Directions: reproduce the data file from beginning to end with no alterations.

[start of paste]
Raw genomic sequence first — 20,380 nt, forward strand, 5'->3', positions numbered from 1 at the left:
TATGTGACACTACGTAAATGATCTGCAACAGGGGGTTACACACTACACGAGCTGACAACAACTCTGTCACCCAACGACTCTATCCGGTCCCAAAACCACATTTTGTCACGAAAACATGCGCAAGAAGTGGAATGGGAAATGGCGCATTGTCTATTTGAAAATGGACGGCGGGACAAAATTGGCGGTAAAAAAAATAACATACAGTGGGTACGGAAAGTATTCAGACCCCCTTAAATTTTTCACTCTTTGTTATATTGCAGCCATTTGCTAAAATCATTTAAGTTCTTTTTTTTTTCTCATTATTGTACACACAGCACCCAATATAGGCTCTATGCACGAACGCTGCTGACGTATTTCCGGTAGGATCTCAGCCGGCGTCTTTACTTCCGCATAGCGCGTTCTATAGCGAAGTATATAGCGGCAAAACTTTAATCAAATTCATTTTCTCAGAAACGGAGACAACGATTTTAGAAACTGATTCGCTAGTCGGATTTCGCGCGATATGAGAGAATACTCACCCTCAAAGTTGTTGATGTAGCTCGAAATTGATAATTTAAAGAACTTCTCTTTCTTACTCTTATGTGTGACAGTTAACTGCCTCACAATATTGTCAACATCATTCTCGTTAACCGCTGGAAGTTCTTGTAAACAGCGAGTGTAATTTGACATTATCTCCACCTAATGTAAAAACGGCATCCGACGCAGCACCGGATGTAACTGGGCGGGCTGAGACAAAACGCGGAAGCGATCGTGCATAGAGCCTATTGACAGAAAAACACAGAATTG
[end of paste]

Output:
Raw genomic sequence first — 20,380 nt, forward strand, 5'->3', positions numbered from 1 at the left:
TATGTGACACTACGTAAATGATCTGCAACAGGGGGTTACACACTACACGAGCTGACAACAACTCTGTCACCCAACGACTCTATCCGGTCCCAAAACCACATTTTGTCACGAAAACATGCGCAAGAAGTGGAATGGGAAATGGCGCATTGTCTATTTGAAAATGGACGGCGGGACAAAATTGGCGGTAAAAAAAATAACATACAGTGGGTACGGAAAGTATTCAGACCCCCTTAAATTTTTCACTCTTTGTTATATTGCAGCCATTTGCTAAAATCATTTAAGTTCTTTTTTTTTTCTCATTATTGTACACACAGCACCCAATATAGGCTCTATGCACGAACGCTGCTGACGTATTTCCGGTAGGATCTCAGCCGGCGTCTTTACTTCCGCATAGCGCGTTCTATAGCGAAGTATATAGCGGCAAAACTTTAATCAAATTCATTTTCTCAGAAACGGAGACAACGATTTTAGAAACTGATTCGCTAGTCGGATTTCGCGCGATATGAGAGAATACTCACCCTCAAAGTTGTTGATGTAGCTCGAAATTGATAATTTAAAGAACTTCTCTTTCTTACTCTTATGTGTGACAGTTAACTGCCTCACAATATTGTCAACATCATTCTCGTTAACCGCTGGAAGTTCTTGTAAACAGCGAGTGTAATTTGACATTATCTCCACCTAATGTAAAAACGGCATCCGACGCAGCACCGGATGTAACTGGGCGGGCTGAGACAAAACGCGGAAGCGATCGTGCATAGAGCCTATTGACAGAAAAACACAGAATTG